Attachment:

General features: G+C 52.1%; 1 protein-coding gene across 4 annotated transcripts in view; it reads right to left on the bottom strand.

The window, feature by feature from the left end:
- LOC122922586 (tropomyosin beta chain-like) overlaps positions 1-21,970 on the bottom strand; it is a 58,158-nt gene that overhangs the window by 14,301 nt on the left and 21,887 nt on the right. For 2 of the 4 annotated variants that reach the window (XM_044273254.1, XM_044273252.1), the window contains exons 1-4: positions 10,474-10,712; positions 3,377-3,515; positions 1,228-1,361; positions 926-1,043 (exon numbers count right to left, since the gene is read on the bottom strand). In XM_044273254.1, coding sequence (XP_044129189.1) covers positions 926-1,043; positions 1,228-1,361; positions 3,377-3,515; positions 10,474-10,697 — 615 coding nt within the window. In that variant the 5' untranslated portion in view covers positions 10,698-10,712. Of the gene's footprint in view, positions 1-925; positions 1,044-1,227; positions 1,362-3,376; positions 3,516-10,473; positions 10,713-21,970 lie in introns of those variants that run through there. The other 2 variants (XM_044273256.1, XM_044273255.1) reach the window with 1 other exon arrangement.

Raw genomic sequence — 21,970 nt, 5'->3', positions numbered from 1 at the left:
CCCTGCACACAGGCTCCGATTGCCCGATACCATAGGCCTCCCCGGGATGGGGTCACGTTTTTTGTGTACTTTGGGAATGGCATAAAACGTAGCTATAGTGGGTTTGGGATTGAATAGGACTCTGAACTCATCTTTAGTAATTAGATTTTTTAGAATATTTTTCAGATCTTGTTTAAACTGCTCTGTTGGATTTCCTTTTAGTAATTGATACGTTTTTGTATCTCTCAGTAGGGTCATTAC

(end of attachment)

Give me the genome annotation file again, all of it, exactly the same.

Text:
General features: G+C 52.1%; 1 protein-coding gene across 4 annotated transcripts in view; it reads right to left on the bottom strand.

The window, feature by feature from the left end:
- LOC122922586 (tropomyosin beta chain-like) overlaps positions 1-21,970 on the bottom strand; it is a 58,158-nt gene that overhangs the window by 14,301 nt on the left and 21,887 nt on the right. For 2 of the 4 annotated variants that reach the window (XM_044273254.1, XM_044273252.1), the window contains exons 1-4: positions 10,474-10,712; positions 3,377-3,515; positions 1,228-1,361; positions 926-1,043 (exon numbers count right to left, since the gene is read on the bottom strand). In XM_044273254.1, coding sequence (XP_044129189.1) covers positions 926-1,043; positions 1,228-1,361; positions 3,377-3,515; positions 10,474-10,697 — 615 coding nt within the window. In that variant the 5' untranslated portion in view covers positions 10,698-10,712. Of the gene's footprint in view, positions 1-925; positions 1,044-1,227; positions 1,362-3,376; positions 3,516-10,473; positions 10,713-21,970 lie in introns of those variants that run through there. The other 2 variants (XM_044273256.1, XM_044273255.1) reach the window with 1 other exon arrangement.

Raw genomic sequence — 21,970 nt, 5'->3', positions numbered from 1 at the left:
CCCTGCACACAGGCTCCGATTGCCCGATACCATAGGCCTCCCCGGGATGGGGTCACGTTTTTTGTGTACTTTGGGAATGGCATAAAACGTAGCTATAGTGGGTTTGGGATTGAATAGGACTCTGAACTCATCTTTAGTAATTAGATTTTTTAGAATATTTTTCAGATCTTGTTTAAACTGCTCTGTTGGATTTCCTTTTAGTAATTGATACGTTTTTGTATCTCTCAGTAGGGTCATTAC